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When my local neighborhood grocery store recently set out a dump bin overflowing with cheap, previously-viewed movies, I didn’t think too much about it. More often than not, all they’re peddling are cheesy, low-budget family flicks or mainstream movies everyone and their grandmother already owns. Imagine my surprise, then, when I stumbled upon used copies of “Command Performance”, “Trailer Park of Terror”, “Webs”, “War of the Worlds 2: The Next Wave”, and “Flu Birds” for next to nothing. My head nearly exploded from the sheer awesomeness of it all. Was this self-indulgent splurge a worthwhile investment? The full report resides below.
Here they are, in no particular order:
What happens when you let Richard Grieco and a group of bumbling electricians fiddle around with a minature nuclear reactor? You guessed it — they open a portal into an alternate dimension populated with bloody-thirsty man-spiders hellbent on murdering everyone on the planet. Director David Wu — who edited such classic action flicks as “A Better Tomorrow” and “Hard Boiled” — seems to be utterly clueless behind the camera, as “Webs” is easily one of the worst movie I’ve ever seen. Not only does every character yell their lines, but, apparently, electrical engineering is nothing more than rubbing wires together endlessly until something sparks. Who knew? The creatures themselves appear to have been pieced together using cheap Halloween costumes purchased from K-Mart. My personal favorite is the one with the bushy afro, easily the most stylishly dressed monstrosity of the bunch. Richard Grieco, meanwhile, appears lost, out of shape, and, at times, completely brain dead. “Webs” was worth the investment for the dialogue alone, though I do have a soft spot for that badass afro.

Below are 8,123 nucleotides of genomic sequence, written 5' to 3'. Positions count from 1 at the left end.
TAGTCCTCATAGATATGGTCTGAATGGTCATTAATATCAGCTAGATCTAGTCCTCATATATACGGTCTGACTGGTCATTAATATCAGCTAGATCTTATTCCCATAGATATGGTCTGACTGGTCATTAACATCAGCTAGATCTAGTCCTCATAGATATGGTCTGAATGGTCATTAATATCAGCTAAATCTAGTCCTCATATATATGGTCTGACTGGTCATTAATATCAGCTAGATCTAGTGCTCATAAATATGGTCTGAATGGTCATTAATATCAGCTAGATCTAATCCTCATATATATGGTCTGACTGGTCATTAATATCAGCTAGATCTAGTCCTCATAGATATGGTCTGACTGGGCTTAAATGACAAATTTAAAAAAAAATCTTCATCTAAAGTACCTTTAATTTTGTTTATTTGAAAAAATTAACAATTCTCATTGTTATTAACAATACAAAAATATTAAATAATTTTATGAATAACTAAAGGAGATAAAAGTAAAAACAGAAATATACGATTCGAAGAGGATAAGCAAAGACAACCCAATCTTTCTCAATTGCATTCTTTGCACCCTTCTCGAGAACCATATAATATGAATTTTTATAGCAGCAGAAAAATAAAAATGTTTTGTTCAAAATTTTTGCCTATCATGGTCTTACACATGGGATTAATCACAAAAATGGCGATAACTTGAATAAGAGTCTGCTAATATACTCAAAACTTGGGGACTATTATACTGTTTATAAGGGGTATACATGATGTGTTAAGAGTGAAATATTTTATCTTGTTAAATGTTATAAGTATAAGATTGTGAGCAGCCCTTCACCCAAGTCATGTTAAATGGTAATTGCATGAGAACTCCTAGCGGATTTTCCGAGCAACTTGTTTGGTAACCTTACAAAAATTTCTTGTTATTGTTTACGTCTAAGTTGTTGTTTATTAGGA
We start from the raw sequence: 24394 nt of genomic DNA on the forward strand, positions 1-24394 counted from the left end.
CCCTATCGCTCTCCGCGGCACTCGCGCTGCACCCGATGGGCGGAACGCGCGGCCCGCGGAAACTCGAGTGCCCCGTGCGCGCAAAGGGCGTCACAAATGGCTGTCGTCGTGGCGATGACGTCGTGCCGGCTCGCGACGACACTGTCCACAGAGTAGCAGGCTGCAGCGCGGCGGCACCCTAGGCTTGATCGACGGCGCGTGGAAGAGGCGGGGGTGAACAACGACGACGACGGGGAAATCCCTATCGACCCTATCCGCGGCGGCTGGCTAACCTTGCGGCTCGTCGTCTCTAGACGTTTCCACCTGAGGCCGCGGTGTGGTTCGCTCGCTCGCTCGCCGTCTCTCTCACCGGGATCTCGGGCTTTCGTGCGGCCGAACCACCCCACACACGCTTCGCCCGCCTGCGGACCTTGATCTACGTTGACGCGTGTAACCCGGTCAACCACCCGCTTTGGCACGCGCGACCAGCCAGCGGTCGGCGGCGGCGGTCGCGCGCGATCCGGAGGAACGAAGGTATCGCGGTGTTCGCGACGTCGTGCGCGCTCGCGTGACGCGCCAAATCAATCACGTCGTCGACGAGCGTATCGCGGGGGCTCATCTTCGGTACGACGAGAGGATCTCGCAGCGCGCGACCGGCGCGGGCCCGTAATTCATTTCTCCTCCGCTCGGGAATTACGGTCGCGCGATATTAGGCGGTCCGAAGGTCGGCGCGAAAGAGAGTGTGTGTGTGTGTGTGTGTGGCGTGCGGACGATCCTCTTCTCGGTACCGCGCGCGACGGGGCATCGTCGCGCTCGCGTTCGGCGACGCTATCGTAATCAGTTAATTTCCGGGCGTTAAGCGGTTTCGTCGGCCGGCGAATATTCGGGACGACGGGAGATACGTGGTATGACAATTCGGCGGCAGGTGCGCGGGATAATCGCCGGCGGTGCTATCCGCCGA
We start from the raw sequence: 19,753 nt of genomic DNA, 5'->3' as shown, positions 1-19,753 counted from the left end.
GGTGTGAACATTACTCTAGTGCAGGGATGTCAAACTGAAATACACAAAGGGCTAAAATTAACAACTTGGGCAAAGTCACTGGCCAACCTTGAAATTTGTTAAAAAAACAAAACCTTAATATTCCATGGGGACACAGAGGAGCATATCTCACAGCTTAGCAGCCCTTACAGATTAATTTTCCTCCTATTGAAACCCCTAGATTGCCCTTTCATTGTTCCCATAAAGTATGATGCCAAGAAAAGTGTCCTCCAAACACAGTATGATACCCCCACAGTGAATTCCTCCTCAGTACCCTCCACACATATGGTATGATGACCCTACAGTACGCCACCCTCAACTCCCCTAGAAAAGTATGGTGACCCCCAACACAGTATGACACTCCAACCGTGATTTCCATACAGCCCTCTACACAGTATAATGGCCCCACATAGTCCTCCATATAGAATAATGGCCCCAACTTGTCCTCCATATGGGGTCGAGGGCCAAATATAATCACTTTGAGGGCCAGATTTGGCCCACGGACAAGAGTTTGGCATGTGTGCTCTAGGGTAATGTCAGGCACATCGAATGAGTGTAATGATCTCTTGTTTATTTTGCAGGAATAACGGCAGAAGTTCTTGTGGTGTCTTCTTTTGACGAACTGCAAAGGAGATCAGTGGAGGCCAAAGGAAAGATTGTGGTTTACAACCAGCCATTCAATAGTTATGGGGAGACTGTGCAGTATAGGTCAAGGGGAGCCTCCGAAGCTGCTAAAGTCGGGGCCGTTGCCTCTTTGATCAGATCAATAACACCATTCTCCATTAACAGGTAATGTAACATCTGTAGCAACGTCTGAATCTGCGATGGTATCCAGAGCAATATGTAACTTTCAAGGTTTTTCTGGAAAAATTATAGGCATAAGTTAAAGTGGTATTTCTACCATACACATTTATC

Command Performance (2009)